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Calendars and Leap Years

I'm pleased to introduce Ned Gulley as this week's guest blogger. Ned is a software developer with an amateur's interest in astronomy. He was motivated by a recent discussion of numerical precision in this space to put together this piece on the precision of calendars.

Contents

If you pile up enough of them, small errors can turn into big problems. For instance: how long is a year? More specifically, if you ignored the leap day every four years, how long would it take to notice something was wrong?

We measure time according to the motion of three different bodies in the Solar system: sun, moon, and earth. The rotation of the earth around its own axis relative to the sun is the basis for our day, the rotation of the earth around the sun defines the year, and the rotation of the moon around the earth relative to the sun defines the month (at least it did originally). These motions are essentially unrelated, but we try to fit them all into a single calendar anyway.

Historically we have defined the day as the amount of time from noon to noon. This is relatively easy to measure. We could measure the year this same way: the amount of time from, say, solstice to solstice. But we don't do this. Instead we try to compute it by counting the number of days. This causes all kinds of problems.

We wish that the number of days in a year was a nice round number, but it isn't, and there's no reason to expect it to be. It's as if you were to pick two numbers at random and expect one to cleanly divide the other. Over the centuries, we've managed to "fix up" the calendar of days with leap days so it fits a solar year. Lunar calendars are even more of a mess and require great exertions to keep on track with a solar year. The Hebrew calendar is lunar, and it periodically inserts extra months to make up the shortfall. The Islamic calendar is also lunar, but it does not attempt to stay synchronized with the solar year. Thus the month of Ramadan, for example, moves slowly through the seasons with each passing year, sometimes occurring in the summer and sometimes in the winter.

The Egyptian calendar

So how many days are in a year? It's not exactly 365, but it's close. Does the difference matter? Let's investigate. The length of a seasonal year is 365.24219878 days (more or less). Consider a primitive calendar exactly 365 days long with no leap years. Such a calendar was actually used by the ancient Egyptians.

seasYearLen = 365.24219878;
seasYearRem = seasYearLen - 365;

n = 0:1:2000;

% The Egyptian calendar falls behind by the remainder every year
egyptDev = -n*seasYearRem;

plot(n,egyptDev)
xlabel('years')
ylabel('accumulated error in days')
title('Deviation between calendar and season')

line([0 n(end)],-seasYearLen*[1 1],'Color','red')
crossover = seasYearLen/seasYearRem;
line(crossover,-seasYearLen,'Marker','o','Color','red')
annotation(gcf,'textarrow',[0.7036 0.7161],[0.549 0.3595],...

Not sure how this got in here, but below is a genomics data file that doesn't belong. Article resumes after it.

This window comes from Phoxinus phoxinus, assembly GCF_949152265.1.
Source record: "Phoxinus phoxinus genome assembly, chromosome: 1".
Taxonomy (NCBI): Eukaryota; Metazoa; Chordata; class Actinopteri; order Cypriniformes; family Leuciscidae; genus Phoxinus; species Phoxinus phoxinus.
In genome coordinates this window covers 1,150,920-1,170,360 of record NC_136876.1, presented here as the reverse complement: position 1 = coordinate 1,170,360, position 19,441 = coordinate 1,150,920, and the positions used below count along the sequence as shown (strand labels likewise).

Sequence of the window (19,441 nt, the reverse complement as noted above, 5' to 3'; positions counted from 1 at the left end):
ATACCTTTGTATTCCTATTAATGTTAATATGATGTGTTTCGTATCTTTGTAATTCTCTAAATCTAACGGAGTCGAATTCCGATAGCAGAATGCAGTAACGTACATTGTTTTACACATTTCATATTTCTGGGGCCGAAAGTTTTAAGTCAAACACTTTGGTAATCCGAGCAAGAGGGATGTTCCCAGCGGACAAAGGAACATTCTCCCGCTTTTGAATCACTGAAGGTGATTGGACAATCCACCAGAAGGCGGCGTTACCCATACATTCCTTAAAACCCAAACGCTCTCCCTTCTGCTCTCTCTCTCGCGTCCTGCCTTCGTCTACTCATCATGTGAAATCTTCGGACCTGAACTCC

'TextEdgeColor','none',...
'String',{'Accumulated error','equals one year!'});

Without the leap year correction, every four years the calendar year falls behind the seasons by one day. After 754 years, the seasons would be 180 degrees out of phase with the calendar. The first day of autumn in the northern hemisphere would be March 21st instead of September 21st. After 1508 years, the calendar would go all the way around the seasons and would once again be synchronized with the sun.

The Julian calendar

clf
n = 0:10000;
egyptDev = -n*seasYearRem;
egyptHandle = plot(n,egyptDev);
xlabel('years')
ylabel('accumulated error in days')
axis([0 200 -5 5])

julDev = egyptDev + floor(n/4);
julHandle = line(n,julDev,'Color','red');
line( ...
[0 length(n) NaN 0 length(n)], ...
[1 1 NaN -1 -1], ...
'LineStyle',':', ...
'Color',0.4*[1 1 1])
legend([egyptHandle julHandle], ...
{'Egyptian','Julian'}, ...
'Location','NorthEast')

Adding a leap year day every four years helps, but as you can see there is still some significant drift. After 200 years we're already a day out of synch, but in the other direction. We've made the calendar year longer than it ought to be.

The Gregorian calendar

The Gregorian calendar, named after calendar reformer Pope Gregory XIII, solves this problem by leaving out three Julian leap-days every 400 years. Algorithmically, if the year is divisible by 100, avoid the leap-day UNLESS the year is divisible by 400.

gregintDev = julDev - floor(n/100);

gregDev = gregintDev + floor(n/400);
% line(n, gregintDev,'Color','magenta')
gregHandle = line(n, gregDev,'Color','green');
axis([0 600 -20 20])
legend([egyptHandle julHandle gregHandle], ...
{'Egyptian','Julian','Gregorian'}, ...
'Location','NorthEast')

Zoom in and you can see that after 600 years or so we have drifted by a day.

axis([0 600 -5 5])

The modern calendar

The modern calendar does one final tweak on this: if the year is divisible by 4000, leave out the leap-day despite the Gregorian recommendation above.

modernDev = gregDev - floor(n/4000);
modernHandle = line(n, modernDev,'Color','black');
axis([0 10000 -20 20])

legend([egyptHandle julHandle gregHandle modernHandle], ...
{'Egyptian','Julian','Gregorian','Modern'}, ...
'Location','NorthEast')

To account for variation beyond this, we insert leap seconds, so we should be in good shape for a long time to come.

Published with MATLAB® 7.3

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